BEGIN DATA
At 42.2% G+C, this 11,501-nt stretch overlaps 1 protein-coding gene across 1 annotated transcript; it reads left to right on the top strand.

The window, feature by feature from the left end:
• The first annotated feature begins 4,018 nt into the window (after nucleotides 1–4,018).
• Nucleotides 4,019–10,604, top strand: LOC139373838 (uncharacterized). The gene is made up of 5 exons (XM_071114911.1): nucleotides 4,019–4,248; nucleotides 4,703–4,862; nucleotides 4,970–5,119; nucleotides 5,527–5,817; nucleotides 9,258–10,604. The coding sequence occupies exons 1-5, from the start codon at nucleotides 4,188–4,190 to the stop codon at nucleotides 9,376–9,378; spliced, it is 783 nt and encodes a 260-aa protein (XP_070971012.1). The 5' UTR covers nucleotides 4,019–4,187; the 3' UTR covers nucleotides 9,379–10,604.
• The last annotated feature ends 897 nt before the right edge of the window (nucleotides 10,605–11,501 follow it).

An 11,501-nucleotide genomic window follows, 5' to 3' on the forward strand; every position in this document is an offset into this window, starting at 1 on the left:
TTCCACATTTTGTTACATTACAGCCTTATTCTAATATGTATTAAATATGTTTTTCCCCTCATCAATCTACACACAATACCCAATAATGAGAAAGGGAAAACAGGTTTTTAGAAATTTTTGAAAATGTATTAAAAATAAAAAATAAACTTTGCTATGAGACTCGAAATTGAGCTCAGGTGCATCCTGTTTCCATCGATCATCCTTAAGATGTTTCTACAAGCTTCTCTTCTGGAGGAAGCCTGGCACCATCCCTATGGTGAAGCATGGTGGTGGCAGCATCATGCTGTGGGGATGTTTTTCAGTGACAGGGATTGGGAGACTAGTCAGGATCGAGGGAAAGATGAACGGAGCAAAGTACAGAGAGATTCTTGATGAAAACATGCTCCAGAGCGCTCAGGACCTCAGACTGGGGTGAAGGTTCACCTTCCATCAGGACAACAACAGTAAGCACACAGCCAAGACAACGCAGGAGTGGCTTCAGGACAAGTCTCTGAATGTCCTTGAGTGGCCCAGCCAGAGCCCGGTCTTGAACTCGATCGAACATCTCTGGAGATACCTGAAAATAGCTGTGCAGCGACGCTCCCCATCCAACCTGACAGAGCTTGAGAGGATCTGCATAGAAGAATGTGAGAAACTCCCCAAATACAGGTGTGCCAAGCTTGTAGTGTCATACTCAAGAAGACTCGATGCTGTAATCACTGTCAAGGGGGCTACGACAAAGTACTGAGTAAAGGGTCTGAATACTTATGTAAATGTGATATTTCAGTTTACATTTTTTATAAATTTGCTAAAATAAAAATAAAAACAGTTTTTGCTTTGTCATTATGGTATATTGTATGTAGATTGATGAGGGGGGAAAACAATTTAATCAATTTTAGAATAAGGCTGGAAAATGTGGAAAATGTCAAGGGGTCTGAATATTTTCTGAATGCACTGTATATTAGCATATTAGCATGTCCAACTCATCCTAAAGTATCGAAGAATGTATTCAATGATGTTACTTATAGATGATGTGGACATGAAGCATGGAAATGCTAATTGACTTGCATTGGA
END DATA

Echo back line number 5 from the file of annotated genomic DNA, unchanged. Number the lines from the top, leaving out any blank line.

• The last annotated feature ends 897 nt before the right edge of the window (nucleotides 10,605–11,501 follow it).